Energization voltage applied to OK lamp 172 by reply decode logic circuit 170 is also applied in parallel to imprinter latching switch 166 and to authorization counter 133. Thus, when the reply message authorizes completion of the transaction, the OK lamp 172 is lighted to so inform the terminal unit operator, and simultaneously with the energization of the OK lamp, the authorization counter 133 is advanced one unit and the imprint mechanism 131 is released from its "home" position. The imprint mechanism can then be manually moved across the sales slip imprint region 126 (FIG. 4) to produce a record of the completed transaction. In view of the fact that when a transaction is authorized to be completed the credit account is automatically updated, such a record need not be provided for the store unless a copy is desired as a means to check the account record at the central station. However, the customer will generally be provided with a sales slip for his own records.

After the imprint mechanism 131 has been cycled, i.e., to record the transaction, it must be returned to its "home" position. In this regard, it will be observed that the energization of OK lamp 172 is not accompanied by the energization of an input lead of OR gate 175, as occurs for the energization of each of lamps 171, 173, and 174. Hence, when completion of a transaction is authorized, the authorization indication is not automatically accompanied by clearing of the internal memory and releasing of all switches and keys. No further credit transactions can be handled by the terminal unit until the memory and the switches are cleared. For the latter purpose, imprinter latch switch 166 is implemented to generate a "one-shot" pulse when the imprint mechanism is returned to its "home" position and is locked in place by switch 166. This pulse is applied to OR gate 175 to clear the memory and the switches in preparation for entry of an inquiry message consonant with the next transaction.

The provision of a structure and an operational mode requiring manual movement of the imprint mechanism 131 has several advantages over automatic actuation of the imprint mechanism. First, the transaction record will not be consummated until the operator places the customer's credit card in position on platen 128 (if a credit card is required for the transaction), and optionally checks the date wheels 132 and the authorization counter display 133, because movement of the imprint mechanism is controlled by the operator. If automatic movement were provided, and the credit card were not in position on platen 128, the imprint mechanism would nevertheless go through its cycle. Second, manual operation gives the operator an opportunity to seek supervisory assistance, should the need arise, prior to restoring the terminal unit to a fully cleared condition. Third, manual operation of the imprint mechanism does not require bulky motors and linkages within the terminal unit cabinet, as automatic operation would. Fourth, manual operation does not give the customer an uncomfortable feeling that a credit check has been run on his account, regardless of the good condition of that account, as automatic operation of the imprint mechanism might. Furthermore, the latching of the imprint mechanism upon return to its "home" position assures that there will not be any use of the mechanism to imprint a sales slip unless authorization is given in a reply message to complete a transaction.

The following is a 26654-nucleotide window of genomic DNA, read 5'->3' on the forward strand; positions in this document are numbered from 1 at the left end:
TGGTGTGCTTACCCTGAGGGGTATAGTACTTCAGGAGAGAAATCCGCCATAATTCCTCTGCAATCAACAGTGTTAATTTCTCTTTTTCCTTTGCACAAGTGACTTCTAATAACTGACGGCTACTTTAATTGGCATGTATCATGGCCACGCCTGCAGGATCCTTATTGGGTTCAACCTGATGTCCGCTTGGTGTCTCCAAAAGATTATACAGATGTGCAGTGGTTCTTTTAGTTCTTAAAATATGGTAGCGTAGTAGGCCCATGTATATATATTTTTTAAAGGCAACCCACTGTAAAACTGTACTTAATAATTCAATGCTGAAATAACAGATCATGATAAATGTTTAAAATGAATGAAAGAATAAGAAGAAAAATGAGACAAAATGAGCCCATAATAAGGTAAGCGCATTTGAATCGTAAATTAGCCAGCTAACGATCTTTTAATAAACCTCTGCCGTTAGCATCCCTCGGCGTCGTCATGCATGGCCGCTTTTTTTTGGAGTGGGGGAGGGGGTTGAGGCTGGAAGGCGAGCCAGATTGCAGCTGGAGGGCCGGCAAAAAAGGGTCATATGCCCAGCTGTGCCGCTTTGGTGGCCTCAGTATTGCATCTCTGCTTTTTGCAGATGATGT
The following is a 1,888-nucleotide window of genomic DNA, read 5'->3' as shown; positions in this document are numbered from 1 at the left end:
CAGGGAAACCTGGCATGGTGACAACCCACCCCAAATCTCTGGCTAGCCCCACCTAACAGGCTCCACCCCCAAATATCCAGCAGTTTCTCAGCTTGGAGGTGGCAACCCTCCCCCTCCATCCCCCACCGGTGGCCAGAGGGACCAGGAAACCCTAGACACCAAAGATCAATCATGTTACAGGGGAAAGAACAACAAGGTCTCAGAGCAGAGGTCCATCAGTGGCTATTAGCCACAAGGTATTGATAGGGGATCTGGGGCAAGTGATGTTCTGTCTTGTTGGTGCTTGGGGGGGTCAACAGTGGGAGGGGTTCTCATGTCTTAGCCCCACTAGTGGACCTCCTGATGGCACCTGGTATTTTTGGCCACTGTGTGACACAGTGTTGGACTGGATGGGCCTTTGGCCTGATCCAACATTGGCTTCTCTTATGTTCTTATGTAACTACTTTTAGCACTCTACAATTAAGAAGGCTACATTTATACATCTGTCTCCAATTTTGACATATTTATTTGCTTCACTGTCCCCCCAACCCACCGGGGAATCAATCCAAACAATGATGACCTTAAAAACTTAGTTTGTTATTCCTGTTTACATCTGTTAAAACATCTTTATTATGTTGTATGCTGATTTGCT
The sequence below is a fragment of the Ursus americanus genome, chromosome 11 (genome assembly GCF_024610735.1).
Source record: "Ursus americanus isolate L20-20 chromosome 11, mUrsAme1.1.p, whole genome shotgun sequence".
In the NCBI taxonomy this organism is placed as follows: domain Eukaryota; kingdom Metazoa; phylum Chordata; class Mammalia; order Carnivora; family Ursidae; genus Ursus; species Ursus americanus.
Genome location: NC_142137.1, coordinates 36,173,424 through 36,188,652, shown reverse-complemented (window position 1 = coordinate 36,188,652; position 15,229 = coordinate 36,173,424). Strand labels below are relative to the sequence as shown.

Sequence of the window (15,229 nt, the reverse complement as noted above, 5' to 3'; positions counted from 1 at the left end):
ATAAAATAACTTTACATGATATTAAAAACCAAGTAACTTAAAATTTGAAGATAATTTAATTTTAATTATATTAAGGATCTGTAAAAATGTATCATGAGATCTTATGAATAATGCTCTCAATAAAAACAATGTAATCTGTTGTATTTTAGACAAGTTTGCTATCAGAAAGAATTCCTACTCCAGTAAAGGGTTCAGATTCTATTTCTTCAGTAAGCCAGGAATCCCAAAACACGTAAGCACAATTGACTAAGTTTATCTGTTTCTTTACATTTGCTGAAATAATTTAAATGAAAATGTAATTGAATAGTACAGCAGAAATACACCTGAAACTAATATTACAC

The only remaining input lead of OR gate 175 is connected to reset key 165, located on keyboard 102 of cabinet 100 for ready access by the operator. When the reset key is manually actuated, it energizes that input lead to cause the OR gate to provide the memory clearing and switch unlocking functions previously described. The reset key is also coupled to an input of OR gate 177 to permit manual release of the connection with the local line. This manual reset operation may be performed at any time other than when carrier detection circuit 162 has responded to the reception of carrier tone from the central station to supply an energizing signal to an inhibit gate 178 in the reset signal path. When gate 178 is inhibited, reset key 165 can no longer be used to initiate the aforementioned functions until the carrier tone is removed. This arrangement assures that the operator will not inadvertently interrupt the sequence by depressing the reset key during communication with the data processor.